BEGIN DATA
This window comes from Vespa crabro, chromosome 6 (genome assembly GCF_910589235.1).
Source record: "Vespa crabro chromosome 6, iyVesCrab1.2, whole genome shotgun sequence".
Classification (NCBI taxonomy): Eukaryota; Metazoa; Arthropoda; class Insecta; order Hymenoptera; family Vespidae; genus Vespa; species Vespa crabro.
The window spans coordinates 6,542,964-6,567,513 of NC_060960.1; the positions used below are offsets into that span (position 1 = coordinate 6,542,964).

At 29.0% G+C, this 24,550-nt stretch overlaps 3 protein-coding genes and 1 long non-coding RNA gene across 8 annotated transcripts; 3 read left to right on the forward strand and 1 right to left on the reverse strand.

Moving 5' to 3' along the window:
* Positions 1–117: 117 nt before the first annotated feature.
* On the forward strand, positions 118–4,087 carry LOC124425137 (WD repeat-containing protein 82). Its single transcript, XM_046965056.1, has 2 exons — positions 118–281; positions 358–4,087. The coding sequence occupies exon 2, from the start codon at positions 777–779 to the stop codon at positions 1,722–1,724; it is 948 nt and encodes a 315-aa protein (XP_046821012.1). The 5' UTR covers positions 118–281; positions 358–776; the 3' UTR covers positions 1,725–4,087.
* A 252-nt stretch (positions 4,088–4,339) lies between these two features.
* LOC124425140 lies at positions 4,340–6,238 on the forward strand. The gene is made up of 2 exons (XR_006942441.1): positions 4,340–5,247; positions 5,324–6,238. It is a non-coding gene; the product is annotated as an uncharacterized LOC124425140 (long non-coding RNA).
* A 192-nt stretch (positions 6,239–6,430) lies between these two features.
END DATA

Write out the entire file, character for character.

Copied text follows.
This window comes from Vespa crabro, chromosome 6 (genome assembly GCF_910589235.1).
Source record: "Vespa crabro chromosome 6, iyVesCrab1.2, whole genome shotgun sequence".
Classification (NCBI taxonomy): Eukaryota; Metazoa; Arthropoda; class Insecta; order Hymenoptera; family Vespidae; genus Vespa; species Vespa crabro.
The window spans coordinates 6,542,964-6,567,513 of NC_060960.1; the positions used below are offsets into that span (position 1 = coordinate 6,542,964).

At 29.0% G+C, this 24,550-nt stretch overlaps 3 protein-coding genes and 1 long non-coding RNA gene across 8 annotated transcripts; 3 read left to right on the forward strand and 1 right to left on the reverse strand.

Moving 5' to 3' along the window:
* Positions 1–117: 117 nt before the first annotated feature.
* On the forward strand, positions 118–4,087 carry LOC124425137 (WD repeat-containing protein 82). Its single transcript, XM_046965056.1, has 2 exons — positions 118–281; positions 358–4,087. The coding sequence occupies exon 2, from the start codon at positions 777–779 to the stop codon at positions 1,722–1,724; it is 948 nt and encodes a 315-aa protein (XP_046821012.1). The 5' UTR covers positions 118–281; positions 358–776; the 3' UTR covers positions 1,725–4,087.
* A 252-nt stretch (positions 4,088–4,339) lies between these two features.
* LOC124425140 lies at positions 4,340–6,238 on the forward strand. The gene is made up of 2 exons (XR_006942441.1): positions 4,340–5,247; positions 5,324–6,238. It is a non-coding gene; the product is annotated as an uncharacterized LOC124425140 (long non-coding RNA).
* A 192-nt stretch (positions 6,239–6,430) lies between these two features.